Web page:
Within 30 minutes after the alarm sounded instead, the flames broke through the roof of the theater, and as the flames threatened to spread to the Soda Bar building to the north and the Olson Furniture store and Lynns Department Store to the south, a call for additional units from surrounding departments was sent out to the cities of Lake Mills, Garner, Clear Lake, and Mason City Fire Departments. Forest City used all of their three engines including their 1925 Watrous truck unit were on-scene at first before additional units. For the other departments, units from Lake Mills and Garner arrived first while Clear Lake’s engine were frozen up near Ventura which were forced to turn back and return to the station. The Mason City engine which had been sent to standby in Clear Lake made the run to the scene. By the time the other departments arrive on-scene, the fire raged and went under control. They do have time to remove all the equipment inside the theater including the popcorn machine and other concessions in the lobby. The movie’s title plus the “Two Jackpots” contest advertisement on the marquee was still attached as the flames grew. Shortly after 10:00 PM CST, the rear wall started to collapse, adding a new hazard for units to combat. Before the fire was completely under control, more walls fallen. An hour and 15 minutes later comes the additional units to return. The entire fire department in Forest City remained on-scene until 4:00 AM the next morning, pouring water on the fire. Water was still being played on the burning ruins of the theater as Hansen said that his men at the FCFD used a 1,000ft of 2-½ inch hose, a 900ft of 1-½ inch hose, and a 300ft of 1-inch hose in the fire and more than 100,000 gallons were poured in during the blaze.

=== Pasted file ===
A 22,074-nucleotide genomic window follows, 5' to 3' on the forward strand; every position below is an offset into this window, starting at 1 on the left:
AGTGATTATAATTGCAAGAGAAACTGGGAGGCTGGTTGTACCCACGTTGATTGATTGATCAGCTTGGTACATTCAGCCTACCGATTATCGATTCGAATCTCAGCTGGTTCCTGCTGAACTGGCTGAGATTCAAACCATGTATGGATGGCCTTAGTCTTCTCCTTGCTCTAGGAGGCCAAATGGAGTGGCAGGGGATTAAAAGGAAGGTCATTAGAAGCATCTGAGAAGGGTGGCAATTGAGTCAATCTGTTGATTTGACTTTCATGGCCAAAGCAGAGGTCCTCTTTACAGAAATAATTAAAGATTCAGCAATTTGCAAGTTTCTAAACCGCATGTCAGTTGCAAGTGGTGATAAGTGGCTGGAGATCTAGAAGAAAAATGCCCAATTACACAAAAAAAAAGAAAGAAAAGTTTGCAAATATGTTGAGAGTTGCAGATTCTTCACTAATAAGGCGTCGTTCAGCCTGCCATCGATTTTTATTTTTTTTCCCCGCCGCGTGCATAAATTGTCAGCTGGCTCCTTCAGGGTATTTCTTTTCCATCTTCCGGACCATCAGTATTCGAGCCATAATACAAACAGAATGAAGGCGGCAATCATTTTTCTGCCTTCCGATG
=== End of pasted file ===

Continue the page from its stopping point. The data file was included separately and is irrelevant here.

The fire apparently had smoldered in the storage area for sometime before being discovered because as soon as the door into the store room was broken in, flames rapidly spread throughout the second floor. Fire officials who had entered the theater were forced by the flames to retreat from the building.

The Forest reopened on August 8, 1950 with “My Friend Irma Goes West” with no extras.

50sSNIPES on August 6, 2023 at 7:38 pm